“False Imposition” opens with a shot that looks upward at Lucious, as he grumbles in exasperation, “I’m gonna ask you one more time: What do you want?”
As the next shot reveals, Lucious is ranting to Hakeem, who jokes about getting some girls and making a music video. Unlike Jamal, he’s got a few new songs written and he figures, hey, fame? Why not? But the thing that’s bugging Lucious is that the desire for fame—or just for hot music video girls—isn’t an emotion that produces good music. Good comes from wanting. Isn’t there something, Lucious really demands, that you really want to say?
Empire‘s spent its first three episodes ragging on about authenticity, about being real. A good artist, in this show’s mind, has a way of connecting their desires to larger things. They feel in exceptional ways, and they can communicate that feeling. That’s the thing that makes Jamal’s music so good, that pulled Lucious out of poverty, that Hakeem has but can’t quite figure out how to tap. But this week, as Empire settled in for the season—and started to lay out a few longer arcs—the show also turned to ponder the difficulty of being truly authentic.
Though it was small, Jamal’s plot this week, in which he’s moved to Bushwick and is suffering from what Cookie deems a “mental artsy brain fart,” did the best job of capturing that problem. Jamal wants to make music on his own terms, but he’s lost his inspiration. In a fascinating scene, he wanders around the neighborhood, listening to people fight, have sex, gamble, and basically live their lives. On one hand, this is a perfect example of poverty tourism. Jamal’s a spoiled brat, and if he’s going to make music inspired by other people’s “misfortune,” he’s basically exploiting them. Jamal’s moment of inspiration feels real, but it’s also supposed to ring false. Is he moving closer to some “real” version of himself? Or is he just making up another persona?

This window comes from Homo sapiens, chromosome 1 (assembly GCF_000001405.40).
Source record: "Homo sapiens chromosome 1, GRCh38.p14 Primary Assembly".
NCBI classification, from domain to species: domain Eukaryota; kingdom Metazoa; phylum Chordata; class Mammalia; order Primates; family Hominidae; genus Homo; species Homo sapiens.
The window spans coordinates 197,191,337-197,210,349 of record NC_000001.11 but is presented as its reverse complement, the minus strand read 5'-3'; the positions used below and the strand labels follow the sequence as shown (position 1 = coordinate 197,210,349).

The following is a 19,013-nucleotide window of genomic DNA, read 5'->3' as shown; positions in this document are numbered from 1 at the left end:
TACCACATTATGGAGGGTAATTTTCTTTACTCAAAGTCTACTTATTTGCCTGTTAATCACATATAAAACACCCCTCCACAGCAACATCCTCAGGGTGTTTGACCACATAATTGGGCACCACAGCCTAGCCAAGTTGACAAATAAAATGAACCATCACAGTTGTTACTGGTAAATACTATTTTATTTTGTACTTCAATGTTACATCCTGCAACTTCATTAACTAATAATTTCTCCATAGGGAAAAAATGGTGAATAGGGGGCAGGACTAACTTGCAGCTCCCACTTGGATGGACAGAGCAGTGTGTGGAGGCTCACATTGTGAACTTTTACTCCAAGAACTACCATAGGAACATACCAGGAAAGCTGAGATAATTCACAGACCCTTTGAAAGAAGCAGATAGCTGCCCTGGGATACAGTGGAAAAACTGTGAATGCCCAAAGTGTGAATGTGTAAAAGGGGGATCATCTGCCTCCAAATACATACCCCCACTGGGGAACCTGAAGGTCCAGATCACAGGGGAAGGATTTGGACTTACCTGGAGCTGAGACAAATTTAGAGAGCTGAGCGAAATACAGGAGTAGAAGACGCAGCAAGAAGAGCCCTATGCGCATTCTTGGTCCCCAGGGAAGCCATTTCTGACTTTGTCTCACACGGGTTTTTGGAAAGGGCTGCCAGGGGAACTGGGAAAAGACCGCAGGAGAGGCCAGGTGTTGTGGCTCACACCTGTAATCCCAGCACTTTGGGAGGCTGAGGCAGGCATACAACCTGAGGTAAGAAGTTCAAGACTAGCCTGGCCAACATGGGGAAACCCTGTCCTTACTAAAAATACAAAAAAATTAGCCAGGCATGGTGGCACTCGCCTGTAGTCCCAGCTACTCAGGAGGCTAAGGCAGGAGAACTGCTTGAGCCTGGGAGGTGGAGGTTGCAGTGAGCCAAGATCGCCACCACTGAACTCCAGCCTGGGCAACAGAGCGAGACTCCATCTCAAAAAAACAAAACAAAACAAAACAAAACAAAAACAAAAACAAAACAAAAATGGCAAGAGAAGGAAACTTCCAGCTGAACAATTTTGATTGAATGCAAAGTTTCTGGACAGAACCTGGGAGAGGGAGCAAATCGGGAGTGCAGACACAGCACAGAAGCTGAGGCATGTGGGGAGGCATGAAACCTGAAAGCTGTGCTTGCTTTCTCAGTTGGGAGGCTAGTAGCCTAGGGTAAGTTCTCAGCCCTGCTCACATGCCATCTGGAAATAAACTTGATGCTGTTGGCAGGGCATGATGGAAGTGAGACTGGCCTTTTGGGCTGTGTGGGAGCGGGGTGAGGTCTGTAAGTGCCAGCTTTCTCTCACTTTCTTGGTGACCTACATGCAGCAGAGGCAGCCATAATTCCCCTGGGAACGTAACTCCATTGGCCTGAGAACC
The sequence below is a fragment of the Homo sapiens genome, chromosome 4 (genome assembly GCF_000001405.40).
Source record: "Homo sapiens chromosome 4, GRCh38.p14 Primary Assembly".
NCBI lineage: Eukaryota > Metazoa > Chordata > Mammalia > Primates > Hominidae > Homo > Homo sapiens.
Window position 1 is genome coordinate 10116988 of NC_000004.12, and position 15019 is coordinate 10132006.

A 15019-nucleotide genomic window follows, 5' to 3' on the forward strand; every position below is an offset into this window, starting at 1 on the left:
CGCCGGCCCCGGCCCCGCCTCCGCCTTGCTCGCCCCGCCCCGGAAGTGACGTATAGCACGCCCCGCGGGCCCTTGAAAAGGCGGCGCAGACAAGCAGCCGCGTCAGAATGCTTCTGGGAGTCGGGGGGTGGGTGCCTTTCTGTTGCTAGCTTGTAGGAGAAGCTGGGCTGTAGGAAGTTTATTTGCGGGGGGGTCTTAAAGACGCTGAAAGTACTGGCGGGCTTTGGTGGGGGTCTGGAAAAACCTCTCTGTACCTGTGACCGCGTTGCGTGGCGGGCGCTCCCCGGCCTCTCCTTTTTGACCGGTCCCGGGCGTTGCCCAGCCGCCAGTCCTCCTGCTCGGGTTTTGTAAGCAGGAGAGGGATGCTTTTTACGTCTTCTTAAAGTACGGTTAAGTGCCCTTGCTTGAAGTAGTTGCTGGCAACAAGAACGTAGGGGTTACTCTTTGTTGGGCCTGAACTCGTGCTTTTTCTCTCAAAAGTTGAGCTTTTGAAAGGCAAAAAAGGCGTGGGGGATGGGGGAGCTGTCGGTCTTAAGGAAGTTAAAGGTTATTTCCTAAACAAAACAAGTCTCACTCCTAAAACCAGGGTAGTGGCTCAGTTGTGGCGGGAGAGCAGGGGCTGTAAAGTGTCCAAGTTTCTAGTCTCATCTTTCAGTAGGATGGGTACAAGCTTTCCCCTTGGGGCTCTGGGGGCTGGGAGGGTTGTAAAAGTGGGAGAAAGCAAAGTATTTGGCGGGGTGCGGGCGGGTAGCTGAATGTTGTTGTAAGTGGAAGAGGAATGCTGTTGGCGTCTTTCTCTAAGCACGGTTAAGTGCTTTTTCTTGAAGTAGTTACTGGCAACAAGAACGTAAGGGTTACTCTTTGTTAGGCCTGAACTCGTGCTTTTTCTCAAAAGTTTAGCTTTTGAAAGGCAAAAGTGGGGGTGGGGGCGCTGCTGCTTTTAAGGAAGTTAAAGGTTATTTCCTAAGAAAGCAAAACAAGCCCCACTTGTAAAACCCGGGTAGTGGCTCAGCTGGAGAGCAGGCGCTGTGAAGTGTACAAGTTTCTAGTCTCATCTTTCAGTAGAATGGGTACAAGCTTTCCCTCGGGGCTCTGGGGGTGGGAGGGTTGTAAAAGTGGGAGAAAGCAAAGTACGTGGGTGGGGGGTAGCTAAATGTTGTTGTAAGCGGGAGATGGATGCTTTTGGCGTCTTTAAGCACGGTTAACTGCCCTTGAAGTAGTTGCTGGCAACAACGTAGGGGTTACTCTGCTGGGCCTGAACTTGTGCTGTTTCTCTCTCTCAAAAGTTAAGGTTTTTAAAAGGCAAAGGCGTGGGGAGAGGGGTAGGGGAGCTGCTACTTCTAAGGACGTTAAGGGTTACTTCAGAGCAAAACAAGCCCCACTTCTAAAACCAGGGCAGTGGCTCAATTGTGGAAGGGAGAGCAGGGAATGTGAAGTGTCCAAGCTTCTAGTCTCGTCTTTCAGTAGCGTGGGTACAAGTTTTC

The show feels richer for not resolving those questions, and Jamal’s plot then informs the rest of the drama spinning around the Lyon family. From Cookie to Lucious, they all spend their time demanding that each other be real, or true to themselves, or honest. But “False Imposition” makes clear is that those demands are nearly impossible to fulfill. Lucious’ anger is as much directed at Hakeem as it is at himself: Why can’t I know what I want? When did I lose the ability to know that?
Lucious, in typical bad-parenting style, tries to kickoff Hakeem’s artistic inspiration by denying his son tickets to see a show by Titan, a rap genius. Instead, Lucious gives his tickets to Becky, who happily goes to the show, where she witnesses Titan shoot another man in a gunfight. Titan’s quickly sent to jail.
Lucious and Anika then have a powwow over what to do about Titan. Titan’s a true genius—”the most authentic artist since Tupac,” Empire deals only in superlatives—but he’s also under contract with Billy Beretti at Creedmoor, the rival label that snatched up Kid Fo-Fo last week. Lucious really wants to sign Titan. At first, Anika doesn’t understand why, but then he reveals his ALS diagnosis. In one of Empire‘s trademark creepy-and-cute moments, Anika then tries to comfort Lucious by shaving him.
Meanwhile Cookie, the grand purveyor of truth, shade, and all that is right in the Empire universe, starts to build her own corner of the Empire label. This week, she pulls Tianna into her orbit. Tianna’s feeling like Anika’s too much of a suit, and she’s wants some real advice on her music. Cookie listens to Tianna’s sample, a moment which gives Taraji P. Henson the occasion to give Tianna a delicious, devilish look across her desk as she ponders, “Is this girl worth saving?” Luckily for Tianna, Cookie decides to sign her.
In Empire’s next board meeting, Cookie arrives in a purple boa and announces that she’ll be managing Tianna now, thank you. Anika’s flustered, but it doesn’t matter, there are bigger things to attend to. Lucious announces that he wants to sign Titan. Anika says she’ll go to jail to try to convince Titan to sign with Empire, which just makes Cookie laugh at the idea of Anika trying to win over someone as real as Titan.